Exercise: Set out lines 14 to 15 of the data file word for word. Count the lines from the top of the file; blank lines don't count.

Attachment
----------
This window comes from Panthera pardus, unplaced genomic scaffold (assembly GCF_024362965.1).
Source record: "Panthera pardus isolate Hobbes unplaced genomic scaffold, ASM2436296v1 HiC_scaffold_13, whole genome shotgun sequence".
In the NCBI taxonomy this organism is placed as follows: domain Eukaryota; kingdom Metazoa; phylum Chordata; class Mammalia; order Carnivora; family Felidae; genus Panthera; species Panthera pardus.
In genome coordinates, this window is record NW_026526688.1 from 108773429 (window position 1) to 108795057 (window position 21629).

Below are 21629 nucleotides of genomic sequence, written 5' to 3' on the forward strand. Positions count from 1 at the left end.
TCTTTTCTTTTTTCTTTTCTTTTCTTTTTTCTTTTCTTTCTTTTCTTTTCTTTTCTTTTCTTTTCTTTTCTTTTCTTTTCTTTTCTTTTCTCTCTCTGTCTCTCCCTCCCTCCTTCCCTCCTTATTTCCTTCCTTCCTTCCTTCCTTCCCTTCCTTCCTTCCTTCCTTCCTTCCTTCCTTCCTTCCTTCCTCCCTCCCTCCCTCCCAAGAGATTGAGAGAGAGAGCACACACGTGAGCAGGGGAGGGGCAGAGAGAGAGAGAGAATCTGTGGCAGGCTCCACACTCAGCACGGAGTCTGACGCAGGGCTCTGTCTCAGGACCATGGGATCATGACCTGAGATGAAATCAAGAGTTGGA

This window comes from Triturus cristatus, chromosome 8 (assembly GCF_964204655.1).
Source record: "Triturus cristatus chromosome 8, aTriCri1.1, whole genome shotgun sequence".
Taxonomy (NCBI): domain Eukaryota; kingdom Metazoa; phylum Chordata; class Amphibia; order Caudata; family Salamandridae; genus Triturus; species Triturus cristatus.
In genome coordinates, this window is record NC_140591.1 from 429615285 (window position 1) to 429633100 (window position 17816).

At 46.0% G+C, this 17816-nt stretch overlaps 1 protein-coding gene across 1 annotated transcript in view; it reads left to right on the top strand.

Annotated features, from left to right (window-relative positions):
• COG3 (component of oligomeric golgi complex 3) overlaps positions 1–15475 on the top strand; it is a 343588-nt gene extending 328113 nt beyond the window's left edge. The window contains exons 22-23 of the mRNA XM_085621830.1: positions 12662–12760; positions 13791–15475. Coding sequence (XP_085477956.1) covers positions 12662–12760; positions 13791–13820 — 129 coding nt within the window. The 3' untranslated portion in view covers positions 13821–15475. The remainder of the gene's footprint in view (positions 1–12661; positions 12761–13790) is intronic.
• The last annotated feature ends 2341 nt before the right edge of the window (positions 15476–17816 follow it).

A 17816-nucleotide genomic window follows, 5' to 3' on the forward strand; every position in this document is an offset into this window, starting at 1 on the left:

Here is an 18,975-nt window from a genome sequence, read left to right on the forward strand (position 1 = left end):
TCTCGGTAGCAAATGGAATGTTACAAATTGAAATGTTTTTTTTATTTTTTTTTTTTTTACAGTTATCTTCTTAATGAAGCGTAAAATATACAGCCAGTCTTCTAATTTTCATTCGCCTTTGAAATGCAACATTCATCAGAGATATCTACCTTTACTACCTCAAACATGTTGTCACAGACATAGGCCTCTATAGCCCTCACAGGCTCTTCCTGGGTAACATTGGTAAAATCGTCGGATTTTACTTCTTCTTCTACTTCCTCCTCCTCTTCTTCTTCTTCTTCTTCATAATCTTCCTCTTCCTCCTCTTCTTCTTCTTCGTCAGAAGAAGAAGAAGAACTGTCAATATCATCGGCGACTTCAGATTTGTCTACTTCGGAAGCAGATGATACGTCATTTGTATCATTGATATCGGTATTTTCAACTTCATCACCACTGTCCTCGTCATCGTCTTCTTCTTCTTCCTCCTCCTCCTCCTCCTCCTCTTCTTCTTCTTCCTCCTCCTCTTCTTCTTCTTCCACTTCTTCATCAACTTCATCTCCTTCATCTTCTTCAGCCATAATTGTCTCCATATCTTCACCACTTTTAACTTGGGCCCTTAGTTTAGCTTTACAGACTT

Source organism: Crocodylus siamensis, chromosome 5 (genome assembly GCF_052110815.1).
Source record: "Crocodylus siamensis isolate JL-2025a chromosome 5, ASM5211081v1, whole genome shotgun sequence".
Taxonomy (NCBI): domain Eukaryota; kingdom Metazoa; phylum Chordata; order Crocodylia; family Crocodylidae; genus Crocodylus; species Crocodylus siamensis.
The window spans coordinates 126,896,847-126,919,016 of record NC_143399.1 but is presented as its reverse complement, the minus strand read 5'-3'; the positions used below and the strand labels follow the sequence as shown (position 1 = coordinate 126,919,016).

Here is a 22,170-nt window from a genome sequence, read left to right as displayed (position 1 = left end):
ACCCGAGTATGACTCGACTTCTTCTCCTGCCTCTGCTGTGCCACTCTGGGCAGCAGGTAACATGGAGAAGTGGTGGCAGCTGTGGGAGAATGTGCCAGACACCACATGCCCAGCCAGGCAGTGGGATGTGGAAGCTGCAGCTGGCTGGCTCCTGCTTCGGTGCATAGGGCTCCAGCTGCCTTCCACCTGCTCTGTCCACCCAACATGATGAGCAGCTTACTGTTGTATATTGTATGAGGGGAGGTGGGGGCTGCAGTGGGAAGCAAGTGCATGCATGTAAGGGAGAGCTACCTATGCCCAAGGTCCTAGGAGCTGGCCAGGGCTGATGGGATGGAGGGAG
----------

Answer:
• The last annotated feature ends 2341 nt before the right edge of the window (positions 15476–17816 follow it).

A 17816-nucleotide genomic window follows, 5' to 3' on the forward strand; every position in this document is an offset into this window, starting at 1 on the left: